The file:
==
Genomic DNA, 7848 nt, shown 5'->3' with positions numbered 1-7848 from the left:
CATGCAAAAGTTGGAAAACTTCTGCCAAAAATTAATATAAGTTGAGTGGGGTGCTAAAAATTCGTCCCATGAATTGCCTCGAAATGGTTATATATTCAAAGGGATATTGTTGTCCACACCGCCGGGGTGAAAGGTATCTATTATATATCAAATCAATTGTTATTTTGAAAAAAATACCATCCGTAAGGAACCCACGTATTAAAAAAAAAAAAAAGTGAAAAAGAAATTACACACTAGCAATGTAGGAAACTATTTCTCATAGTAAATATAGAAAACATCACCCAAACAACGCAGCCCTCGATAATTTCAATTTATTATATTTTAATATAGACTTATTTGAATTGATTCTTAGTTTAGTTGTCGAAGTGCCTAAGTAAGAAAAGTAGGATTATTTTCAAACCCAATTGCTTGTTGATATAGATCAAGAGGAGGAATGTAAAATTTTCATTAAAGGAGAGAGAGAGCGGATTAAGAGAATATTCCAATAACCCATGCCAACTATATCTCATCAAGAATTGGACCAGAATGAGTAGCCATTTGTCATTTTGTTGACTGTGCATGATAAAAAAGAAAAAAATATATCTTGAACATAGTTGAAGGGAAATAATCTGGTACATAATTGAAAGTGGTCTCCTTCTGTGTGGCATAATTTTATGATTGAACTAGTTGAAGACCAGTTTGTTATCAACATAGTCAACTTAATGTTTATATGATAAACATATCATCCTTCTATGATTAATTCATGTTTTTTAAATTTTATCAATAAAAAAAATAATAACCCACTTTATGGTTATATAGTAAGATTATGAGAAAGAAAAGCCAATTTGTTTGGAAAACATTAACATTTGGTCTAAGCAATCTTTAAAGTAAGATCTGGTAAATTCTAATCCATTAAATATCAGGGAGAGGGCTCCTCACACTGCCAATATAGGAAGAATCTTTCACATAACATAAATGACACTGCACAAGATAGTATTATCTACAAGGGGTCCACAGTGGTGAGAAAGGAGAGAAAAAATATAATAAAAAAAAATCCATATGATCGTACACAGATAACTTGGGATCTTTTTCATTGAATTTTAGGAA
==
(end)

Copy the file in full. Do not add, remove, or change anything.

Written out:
Genomic DNA, 7848 nt, shown 5'->3' with positions numbered 1-7848 from the left:
CATGCAAAAGTTGGAAAACTTCTGCCAAAAATTAATATAAGTTGAGTGGGGTGCTAAAAATTCGTCCCATGAATTGCCTCGAAATGGTTATATATTCAAAGGGATATTGTTGTCCACACCGCCGGGGTGAAAGGTATCTATTATATATCAAATCAATTGTTATTTTGAAAAAAATACCATCCGTAAGGAACCCACGTATTAAAAAAAAAAAAAAGTGAAAAAGAAATTACACACTAGCAATGTAGGAAACTATTTCTCATAGTAAATATAGAAAACATCACCCAAACAACGCAGCCCTCGATAATTTCAATTTATTATATTTTAATATAGACTTATTTGAATTGATTCTTAGTTTAGTTGTCGAAGTGCCTAAGTAAGAAAAGTAGGATTATTTTCAAACCCAATTGCTTGTTGATATAGATCAAGAGGAGGAATGTAAAATTTTCATTAAAGGAGAGAGAGAGCGGATTAAGAGAATATTCCAATAACCCATGCCAACTATATCTCATCAAGAATTGGACCAGAATGAGTAGCCATTTGTCATTTTGTTGACTGTGCATGATAAAAAAGAAAAAAATATATCTTGAACATAGTTGAAGGGAAATAATCTGGTACATAATTGAAAGTGGTCTCCTTCTGTGTGGCATAATTTTATGATTGAACTAGTTGAAGACCAGTTTGTTATCAACATAGTCAACTTAATGTTTATATGATAAACATATCATCCTTCTATGATTAATTCATGTTTTTTAAATTTTATCAATAAAAAAAATAATAACCCACTTTATGGTTATATAGTAAGATTATGAGAAAGAAAAGCCAATTTGTTTGGAAAACATTAACATTTGGTCTAAGCAATCTTTAAAGTAAGATCTGGTAAATTCTAATCCATTAAATATCAGGGAGAGGGCTCCTCACACTGCCAATATAGGAAGAATCTTTCACATAACATAAATGACACTGCACAAGATAGTATTATCTACAAGGGGTCCACAGTGGTGAGAAAGGAGAGAAAAAATATAATAAAAAAAAATCCATATGATCGTACACAGATAACTTGGGATCTTTTTCATTGAATTTTAGGAA